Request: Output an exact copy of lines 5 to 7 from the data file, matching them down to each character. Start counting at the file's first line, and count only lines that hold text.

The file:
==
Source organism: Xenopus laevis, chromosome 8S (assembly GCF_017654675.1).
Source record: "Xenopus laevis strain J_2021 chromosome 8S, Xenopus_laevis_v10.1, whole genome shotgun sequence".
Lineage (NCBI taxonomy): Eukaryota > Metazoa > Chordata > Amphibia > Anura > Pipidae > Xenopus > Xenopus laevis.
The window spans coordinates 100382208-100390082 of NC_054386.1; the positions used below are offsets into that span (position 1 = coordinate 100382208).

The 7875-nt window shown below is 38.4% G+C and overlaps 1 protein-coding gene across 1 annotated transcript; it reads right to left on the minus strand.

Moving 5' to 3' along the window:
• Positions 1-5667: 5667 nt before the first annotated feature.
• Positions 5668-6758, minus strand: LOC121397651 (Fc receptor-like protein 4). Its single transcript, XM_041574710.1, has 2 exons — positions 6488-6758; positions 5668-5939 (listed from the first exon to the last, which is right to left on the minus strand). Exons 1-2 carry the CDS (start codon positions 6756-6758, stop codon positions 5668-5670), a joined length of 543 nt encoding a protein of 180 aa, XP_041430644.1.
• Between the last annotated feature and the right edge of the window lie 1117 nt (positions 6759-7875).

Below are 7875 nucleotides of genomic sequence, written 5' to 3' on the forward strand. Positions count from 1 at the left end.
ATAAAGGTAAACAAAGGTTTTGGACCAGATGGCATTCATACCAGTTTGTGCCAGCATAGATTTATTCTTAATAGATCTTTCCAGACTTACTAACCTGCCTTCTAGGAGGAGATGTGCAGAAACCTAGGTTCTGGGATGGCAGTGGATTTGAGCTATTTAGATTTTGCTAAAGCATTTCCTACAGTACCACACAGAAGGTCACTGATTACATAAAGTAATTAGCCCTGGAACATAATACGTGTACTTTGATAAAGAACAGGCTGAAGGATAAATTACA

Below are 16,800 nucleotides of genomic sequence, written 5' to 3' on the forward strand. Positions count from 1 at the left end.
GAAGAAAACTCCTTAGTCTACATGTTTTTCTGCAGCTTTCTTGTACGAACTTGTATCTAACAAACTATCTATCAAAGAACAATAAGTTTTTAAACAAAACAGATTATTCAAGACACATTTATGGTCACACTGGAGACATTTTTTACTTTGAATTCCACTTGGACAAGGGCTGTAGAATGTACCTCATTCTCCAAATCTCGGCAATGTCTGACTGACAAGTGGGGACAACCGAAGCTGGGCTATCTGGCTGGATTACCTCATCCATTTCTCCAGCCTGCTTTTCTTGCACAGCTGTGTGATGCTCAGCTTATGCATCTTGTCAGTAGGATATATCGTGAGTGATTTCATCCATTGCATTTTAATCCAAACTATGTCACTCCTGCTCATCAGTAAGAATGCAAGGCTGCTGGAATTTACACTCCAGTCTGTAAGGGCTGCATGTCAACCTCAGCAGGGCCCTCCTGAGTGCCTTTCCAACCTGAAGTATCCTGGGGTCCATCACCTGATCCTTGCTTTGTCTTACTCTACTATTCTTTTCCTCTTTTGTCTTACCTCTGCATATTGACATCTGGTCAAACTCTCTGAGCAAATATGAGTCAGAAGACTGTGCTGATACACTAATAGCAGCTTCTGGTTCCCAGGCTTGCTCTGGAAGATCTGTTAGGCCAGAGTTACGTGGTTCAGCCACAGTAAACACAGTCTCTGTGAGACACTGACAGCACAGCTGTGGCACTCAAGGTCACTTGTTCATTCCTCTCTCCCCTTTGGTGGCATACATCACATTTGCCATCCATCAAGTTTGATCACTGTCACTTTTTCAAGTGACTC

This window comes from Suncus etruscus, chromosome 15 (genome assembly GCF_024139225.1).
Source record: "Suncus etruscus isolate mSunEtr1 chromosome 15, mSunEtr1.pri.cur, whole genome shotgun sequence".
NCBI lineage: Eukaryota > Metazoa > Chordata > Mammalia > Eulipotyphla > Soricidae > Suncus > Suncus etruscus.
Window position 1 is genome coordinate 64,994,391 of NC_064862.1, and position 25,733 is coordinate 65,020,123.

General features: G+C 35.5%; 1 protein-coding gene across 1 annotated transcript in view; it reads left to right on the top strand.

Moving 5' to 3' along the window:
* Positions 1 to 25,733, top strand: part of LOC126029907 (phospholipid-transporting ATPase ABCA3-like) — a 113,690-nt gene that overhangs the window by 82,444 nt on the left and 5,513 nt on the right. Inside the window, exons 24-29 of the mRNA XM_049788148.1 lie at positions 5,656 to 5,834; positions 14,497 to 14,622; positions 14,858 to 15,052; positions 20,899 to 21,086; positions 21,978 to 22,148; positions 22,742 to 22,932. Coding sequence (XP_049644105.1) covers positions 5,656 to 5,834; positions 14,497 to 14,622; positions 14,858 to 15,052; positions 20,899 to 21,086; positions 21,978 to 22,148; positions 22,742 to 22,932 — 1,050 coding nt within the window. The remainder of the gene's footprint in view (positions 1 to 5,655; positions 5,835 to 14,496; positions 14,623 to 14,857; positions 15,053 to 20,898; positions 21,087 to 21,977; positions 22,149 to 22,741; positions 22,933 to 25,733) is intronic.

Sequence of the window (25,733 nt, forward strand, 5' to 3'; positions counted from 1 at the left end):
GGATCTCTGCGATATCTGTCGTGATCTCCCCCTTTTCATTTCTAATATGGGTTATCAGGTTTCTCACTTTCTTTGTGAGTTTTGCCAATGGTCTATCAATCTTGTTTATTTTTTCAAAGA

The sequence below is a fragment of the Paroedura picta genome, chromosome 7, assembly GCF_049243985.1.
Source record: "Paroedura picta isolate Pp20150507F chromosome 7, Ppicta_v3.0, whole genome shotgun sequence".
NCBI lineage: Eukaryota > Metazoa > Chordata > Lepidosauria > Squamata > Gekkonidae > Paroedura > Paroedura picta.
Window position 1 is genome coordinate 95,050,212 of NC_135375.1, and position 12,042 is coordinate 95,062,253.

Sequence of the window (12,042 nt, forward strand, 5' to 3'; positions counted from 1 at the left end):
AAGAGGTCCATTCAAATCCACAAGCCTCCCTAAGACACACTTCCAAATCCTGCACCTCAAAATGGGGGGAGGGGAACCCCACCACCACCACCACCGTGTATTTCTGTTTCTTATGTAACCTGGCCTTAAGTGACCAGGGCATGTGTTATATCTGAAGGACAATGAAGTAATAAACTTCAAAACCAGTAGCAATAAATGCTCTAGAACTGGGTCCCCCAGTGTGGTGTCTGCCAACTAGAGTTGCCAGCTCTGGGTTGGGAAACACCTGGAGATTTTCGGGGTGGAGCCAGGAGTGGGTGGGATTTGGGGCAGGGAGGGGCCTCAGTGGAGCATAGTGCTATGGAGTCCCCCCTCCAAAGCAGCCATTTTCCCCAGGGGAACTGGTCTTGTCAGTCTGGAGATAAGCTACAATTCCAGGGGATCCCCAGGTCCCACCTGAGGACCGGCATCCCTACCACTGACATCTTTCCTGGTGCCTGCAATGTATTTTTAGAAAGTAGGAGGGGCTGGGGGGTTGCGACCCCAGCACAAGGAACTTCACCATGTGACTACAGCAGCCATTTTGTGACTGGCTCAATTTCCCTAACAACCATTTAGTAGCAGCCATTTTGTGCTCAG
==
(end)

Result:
The 7875-nt window shown below is 38.4% G+C and overlaps 1 protein-coding gene across 1 annotated transcript; it reads right to left on the minus strand.

Moving 5' to 3' along the window:
• Positions 1-5667: 5667 nt before the first annotated feature.